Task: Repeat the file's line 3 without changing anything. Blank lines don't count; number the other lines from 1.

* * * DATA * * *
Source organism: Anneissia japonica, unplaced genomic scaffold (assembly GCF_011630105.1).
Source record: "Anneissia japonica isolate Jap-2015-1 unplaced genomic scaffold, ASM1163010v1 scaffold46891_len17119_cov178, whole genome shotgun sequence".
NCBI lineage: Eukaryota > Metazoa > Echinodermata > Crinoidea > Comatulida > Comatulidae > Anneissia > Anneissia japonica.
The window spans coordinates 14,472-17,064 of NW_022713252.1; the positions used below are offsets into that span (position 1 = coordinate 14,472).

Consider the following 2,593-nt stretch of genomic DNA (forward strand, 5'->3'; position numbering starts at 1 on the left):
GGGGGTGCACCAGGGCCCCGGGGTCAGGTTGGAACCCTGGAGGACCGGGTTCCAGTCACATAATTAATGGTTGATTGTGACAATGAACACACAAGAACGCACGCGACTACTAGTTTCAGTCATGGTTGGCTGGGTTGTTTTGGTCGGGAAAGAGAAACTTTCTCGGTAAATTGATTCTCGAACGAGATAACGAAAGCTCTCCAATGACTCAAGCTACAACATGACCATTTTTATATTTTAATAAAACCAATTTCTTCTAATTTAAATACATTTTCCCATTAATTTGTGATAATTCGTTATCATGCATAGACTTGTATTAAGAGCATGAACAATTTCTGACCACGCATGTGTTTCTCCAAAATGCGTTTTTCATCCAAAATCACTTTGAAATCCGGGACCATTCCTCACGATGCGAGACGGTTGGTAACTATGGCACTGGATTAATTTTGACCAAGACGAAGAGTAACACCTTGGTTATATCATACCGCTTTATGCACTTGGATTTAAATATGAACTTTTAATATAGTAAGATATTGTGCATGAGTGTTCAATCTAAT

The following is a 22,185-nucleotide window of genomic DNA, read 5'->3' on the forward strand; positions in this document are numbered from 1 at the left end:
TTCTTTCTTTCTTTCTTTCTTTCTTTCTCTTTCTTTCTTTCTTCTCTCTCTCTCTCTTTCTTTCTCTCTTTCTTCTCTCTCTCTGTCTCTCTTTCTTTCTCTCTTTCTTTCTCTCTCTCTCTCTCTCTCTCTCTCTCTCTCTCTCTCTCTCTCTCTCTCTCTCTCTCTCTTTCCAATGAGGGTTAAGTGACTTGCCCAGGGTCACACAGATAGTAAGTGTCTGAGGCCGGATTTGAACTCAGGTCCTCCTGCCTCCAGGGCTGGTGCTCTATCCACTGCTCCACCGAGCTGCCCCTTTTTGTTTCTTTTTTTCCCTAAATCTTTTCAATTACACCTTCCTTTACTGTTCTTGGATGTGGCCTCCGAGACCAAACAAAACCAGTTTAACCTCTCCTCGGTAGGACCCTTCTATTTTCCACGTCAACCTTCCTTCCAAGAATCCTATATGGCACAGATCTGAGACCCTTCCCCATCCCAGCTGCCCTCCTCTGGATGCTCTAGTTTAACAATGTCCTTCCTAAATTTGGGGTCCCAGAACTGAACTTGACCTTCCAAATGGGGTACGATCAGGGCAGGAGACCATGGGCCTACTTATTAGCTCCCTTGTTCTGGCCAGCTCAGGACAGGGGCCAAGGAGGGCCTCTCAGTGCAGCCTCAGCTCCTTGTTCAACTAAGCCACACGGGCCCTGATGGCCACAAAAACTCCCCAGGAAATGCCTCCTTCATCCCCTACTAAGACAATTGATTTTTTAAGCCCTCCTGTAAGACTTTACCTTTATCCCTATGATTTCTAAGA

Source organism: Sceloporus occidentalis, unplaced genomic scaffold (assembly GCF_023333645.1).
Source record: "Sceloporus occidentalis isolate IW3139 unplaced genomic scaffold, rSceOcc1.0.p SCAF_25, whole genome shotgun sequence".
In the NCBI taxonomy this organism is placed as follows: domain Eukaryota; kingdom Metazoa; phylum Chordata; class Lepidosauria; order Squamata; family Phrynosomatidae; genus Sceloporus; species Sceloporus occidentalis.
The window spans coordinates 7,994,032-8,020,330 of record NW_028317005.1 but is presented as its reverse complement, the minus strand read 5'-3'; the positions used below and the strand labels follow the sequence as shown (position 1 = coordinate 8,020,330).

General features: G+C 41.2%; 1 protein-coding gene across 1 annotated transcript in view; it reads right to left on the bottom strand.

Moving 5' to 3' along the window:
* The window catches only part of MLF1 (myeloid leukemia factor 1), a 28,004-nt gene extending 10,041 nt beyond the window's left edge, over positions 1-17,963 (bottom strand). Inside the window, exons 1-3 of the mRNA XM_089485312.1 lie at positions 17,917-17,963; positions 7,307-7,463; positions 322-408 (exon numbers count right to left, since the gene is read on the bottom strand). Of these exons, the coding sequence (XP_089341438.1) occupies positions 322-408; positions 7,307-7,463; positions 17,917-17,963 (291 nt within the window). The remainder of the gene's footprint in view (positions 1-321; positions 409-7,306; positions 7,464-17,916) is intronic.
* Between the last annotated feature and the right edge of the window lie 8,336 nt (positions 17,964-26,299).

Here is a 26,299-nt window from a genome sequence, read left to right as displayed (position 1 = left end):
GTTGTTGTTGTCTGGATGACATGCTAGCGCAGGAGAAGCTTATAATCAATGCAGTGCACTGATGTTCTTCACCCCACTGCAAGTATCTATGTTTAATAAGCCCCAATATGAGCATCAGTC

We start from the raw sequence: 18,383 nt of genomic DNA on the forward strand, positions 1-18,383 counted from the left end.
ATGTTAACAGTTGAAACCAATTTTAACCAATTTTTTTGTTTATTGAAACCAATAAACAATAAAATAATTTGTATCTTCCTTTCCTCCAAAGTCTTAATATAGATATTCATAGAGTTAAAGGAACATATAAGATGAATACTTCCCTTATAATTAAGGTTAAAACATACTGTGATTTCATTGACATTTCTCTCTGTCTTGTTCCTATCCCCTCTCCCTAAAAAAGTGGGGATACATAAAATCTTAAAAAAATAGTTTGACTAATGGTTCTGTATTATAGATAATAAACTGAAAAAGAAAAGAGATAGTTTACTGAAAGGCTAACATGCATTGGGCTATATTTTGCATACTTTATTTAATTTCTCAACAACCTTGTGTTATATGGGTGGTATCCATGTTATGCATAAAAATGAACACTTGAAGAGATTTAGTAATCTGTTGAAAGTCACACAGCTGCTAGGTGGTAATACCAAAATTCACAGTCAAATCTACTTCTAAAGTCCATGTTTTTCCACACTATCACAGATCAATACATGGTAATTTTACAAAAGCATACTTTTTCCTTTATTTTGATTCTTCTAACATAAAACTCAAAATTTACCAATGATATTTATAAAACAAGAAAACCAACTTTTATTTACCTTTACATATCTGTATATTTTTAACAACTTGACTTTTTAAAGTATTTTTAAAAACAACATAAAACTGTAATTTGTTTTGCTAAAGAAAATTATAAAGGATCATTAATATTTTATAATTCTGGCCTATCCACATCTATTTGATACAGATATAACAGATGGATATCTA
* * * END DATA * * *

NCBI lineage: Eukaryota > Metazoa > Echinodermata > Crinoidea > Comatulida > Comatulidae > Anneissia > Anneissia japonica.